ID: I think it was going the other way. When we had all the measures in place for COVID-19, that was preventing a lot of the other viruses from spreading. So with the relaxation of COVID-19 measures, with not so much masking and more congregation, for whatever reason the viruses are able to spread. Scientists speculate that one of the reasons why we have surges earlier this season is that because we have spent two years with very low levels of these viruses, our immunity to them has collectively gone down as a community. Now that the measures are relaxed, the viruses have been able to find way more susceptible people in the population and therefore spread and alter the seasonality of these viruses.
DP: On the matter of COVID-19 booster vaccines, apparently only about 35 million Americans have received their boosters. Are there any official statistics reporting how many members of the University community have received COVID-19 boosters? And how would you say public health messaging has affected the rate at which people get their booster shots, since there haven’t been many people receiving them in the first place?
ID: We have no data about the second booster. We have a lot of data about the first booster, because as you know, for a certain period of time it was mandated. At the time, we were at about 95 percent for students and employees. But since the mandate was lifted for the booster, essentially we don’t have the data to know if new students and new employees have received it or not.
DP: Has UHS witnessed an uptick in COVID-19 cases in particular, compared to last year, or has the uptick mainly been concentrated around cases of the flu and other respiratory infections?
ID: I think we’re seeing many more respiratory infections, not so much COVID-19. I think that also has something to do with the lifting of mandatory testing requirements, which allowed us to discover more cases of COVID-19. But the symptomatic students who come to McCosh usually have other viruses. They have already been tested for COVID-19, and they usually have other viruses instead.
Every year, there is a surge in respiratory viruses starting in October — that’s when the respiratory season starts. We just don’t expect the flu then. But other viruses are circulating in the community starting in October. I think this year, we have seen more than expected, although there is no easy way to compare respiratory viral infections other than the flu year after year. That is part of my job, looking at the different data and metrics, to understand what is different.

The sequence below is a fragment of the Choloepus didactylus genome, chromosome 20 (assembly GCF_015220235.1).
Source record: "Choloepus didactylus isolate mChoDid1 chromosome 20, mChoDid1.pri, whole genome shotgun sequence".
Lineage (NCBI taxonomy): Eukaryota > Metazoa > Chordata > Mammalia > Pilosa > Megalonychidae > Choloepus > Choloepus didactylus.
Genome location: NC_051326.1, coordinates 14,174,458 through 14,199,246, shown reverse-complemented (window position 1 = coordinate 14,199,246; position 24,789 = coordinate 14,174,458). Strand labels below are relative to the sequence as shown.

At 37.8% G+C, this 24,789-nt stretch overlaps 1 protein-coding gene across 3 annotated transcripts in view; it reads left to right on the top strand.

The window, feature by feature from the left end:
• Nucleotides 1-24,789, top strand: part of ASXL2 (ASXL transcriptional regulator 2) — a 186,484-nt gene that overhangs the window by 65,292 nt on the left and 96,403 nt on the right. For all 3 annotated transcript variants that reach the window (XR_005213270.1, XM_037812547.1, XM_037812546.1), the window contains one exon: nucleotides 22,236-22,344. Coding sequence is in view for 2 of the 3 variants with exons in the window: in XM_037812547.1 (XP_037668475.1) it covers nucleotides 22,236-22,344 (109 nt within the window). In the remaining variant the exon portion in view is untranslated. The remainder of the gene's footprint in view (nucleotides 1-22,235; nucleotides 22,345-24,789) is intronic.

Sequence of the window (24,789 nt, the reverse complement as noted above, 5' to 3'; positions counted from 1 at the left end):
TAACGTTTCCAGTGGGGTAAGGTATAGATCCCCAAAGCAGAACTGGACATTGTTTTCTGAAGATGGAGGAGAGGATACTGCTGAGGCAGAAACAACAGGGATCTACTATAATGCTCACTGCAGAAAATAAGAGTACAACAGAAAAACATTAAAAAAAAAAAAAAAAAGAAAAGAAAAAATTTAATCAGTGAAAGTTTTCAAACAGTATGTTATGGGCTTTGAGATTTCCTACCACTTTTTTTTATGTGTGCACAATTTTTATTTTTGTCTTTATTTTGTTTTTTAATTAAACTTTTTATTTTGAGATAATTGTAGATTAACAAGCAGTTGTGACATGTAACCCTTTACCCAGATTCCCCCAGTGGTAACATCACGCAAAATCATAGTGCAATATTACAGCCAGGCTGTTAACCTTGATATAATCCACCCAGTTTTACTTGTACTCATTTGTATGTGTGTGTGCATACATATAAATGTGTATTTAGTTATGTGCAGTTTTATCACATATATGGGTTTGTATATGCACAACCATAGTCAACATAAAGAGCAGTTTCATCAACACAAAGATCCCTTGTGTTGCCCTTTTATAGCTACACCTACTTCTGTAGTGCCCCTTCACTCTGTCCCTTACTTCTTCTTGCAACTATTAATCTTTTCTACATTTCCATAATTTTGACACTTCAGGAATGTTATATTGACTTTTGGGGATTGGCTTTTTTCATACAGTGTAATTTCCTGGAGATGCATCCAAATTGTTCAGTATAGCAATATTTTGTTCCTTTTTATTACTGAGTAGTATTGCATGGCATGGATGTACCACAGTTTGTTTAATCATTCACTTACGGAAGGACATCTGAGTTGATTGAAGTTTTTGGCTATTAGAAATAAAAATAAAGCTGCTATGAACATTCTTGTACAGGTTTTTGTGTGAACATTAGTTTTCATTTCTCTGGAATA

DP: Do you have any particular public health recommendations regarding precautionary measures that students should take this winter flu season? What measures can they take to curtail the spread of infectious diseases, as they spend time with family members and travel around the world?
ID: Again, these are the same precautionary measures that we talked about, if there’s a vaccine, make sure to get the vaccine. COVID-19 boosters and flu shots are absolutely highly recommended before students go and see their loved ones and before they embark on airplane travel or other kinds of public transportation. Beyond that, as I’ve said, covering coughs, being mindful of trying not to meet people or keeping a distance when one is sick, wearing a mask, washing one’s hands, disinfecting surfaces, and keeping hands away from the face are the main upper respiratory infection precautions.
DP: Lastly, is there any other information you would like to convey to the University community regarding public health?
ID: Yes, there are two things that I wanted to tell you. One is regarding travel. I want students to know that they can have travel health services, especially if they are traveling internationally, whether it is for personal reasons or as part of a University-sponsored trip. We are sending very comprehensive travel health emails and we can have face-to-face visits for travel health and offer recommendations about how to prevent a lot of diseases, including respiratory diseases.
And we also didn’t discuss gastrointestinal diseases. First of all, the term we use is “gastrointestinal disease,” or “GI” for short. We usually don’t call it gastro enterovirus. The preventative measures are similar, including washing hands and so on. But especially if people feel sick or they have vomiting or diarrhea, they must seek health care and stay away from others, including in public pools. The pools are well-chlorinated and all, but there’s still always the possibility of a gastrointestinal virus being transmitted through pools. It’s very easy on our campus for these diseases to get more spread out, and we have seen GI outbreaks in the past. So these precautions are very important.
Amy Ciceu is a senior writer who covers research and COVID-19-related developments.